His­tory

Cycling Weekly - - Ride With -

Go­dric CC was born be­hind the steamed win­dows of Bun­gay’s Mar­ket Tea Rooms in Fe­bru­ary 1953. The meet­ing of lo­cal cy­clists had been called by Ge­orge and Daphne King, en­thu­si­as­tic rid­ers who had moved to the Suf­folk town from Cater­ham in Sur­rey.

Though 30 lo­cals were present at that in­au­gu­ral meet­ing, the mem­ber­ship of the club stood at 18 when they first met for the club run at the Old But­ter Cross, the same place they meet to this day.

Named after the owner of the land the town’s cas­tle was built on, Go­dric be­lieve they are the only British cy­cling club whose name con­nects them to Saxon Eng­land.

The de­sire for com­pe­ti­tion flowed through the veins of the mainly young mem­ber­ship, and the club’s first race was a 10-mile time trial staged on the Bun­gay straight, to­wards the nearby town of Halesworth. The only com­peti­tor with pre­vi­ous rac­ing ex­pe­ri­ence, Peter Roe, won, but it was Barry Minns who be­gan his il­lus­tri­ous ca­reer soon after. Still a mem­ber and now ap­proach­ing his 80th birth­day, Minns won the 25 and 50 which soon fol­lowed, and helped build the club’s rich time tri­alling base which sur­vives to this day.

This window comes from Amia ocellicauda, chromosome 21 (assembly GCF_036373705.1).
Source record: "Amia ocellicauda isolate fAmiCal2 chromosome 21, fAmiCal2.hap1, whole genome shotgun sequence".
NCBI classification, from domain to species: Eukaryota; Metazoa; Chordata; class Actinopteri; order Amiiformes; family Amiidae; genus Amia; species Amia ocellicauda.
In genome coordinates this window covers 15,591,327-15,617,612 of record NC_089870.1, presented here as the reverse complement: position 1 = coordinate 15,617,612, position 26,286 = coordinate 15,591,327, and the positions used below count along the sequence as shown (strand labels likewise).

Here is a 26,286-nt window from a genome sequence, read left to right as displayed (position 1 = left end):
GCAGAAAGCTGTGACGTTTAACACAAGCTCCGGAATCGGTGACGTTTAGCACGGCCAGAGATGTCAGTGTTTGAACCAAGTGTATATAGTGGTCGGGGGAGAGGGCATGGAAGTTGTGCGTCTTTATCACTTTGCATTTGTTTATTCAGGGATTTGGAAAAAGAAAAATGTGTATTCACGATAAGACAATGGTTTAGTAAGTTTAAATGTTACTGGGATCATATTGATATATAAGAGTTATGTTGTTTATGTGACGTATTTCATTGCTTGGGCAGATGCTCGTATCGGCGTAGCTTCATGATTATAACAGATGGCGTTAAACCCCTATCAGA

The club has ex­panded rapidly in re­cent years, in­creas­ing from fewer than 50 just five years ago, to 140 now, and while time tri­alling re­mains im­por­tant, mem­bers take part in all types of road cy­cling. Per­haps re­flect­ing Daphne King as one of the found­ing mem­bers, there are nearly 30 women among the mem­bers.

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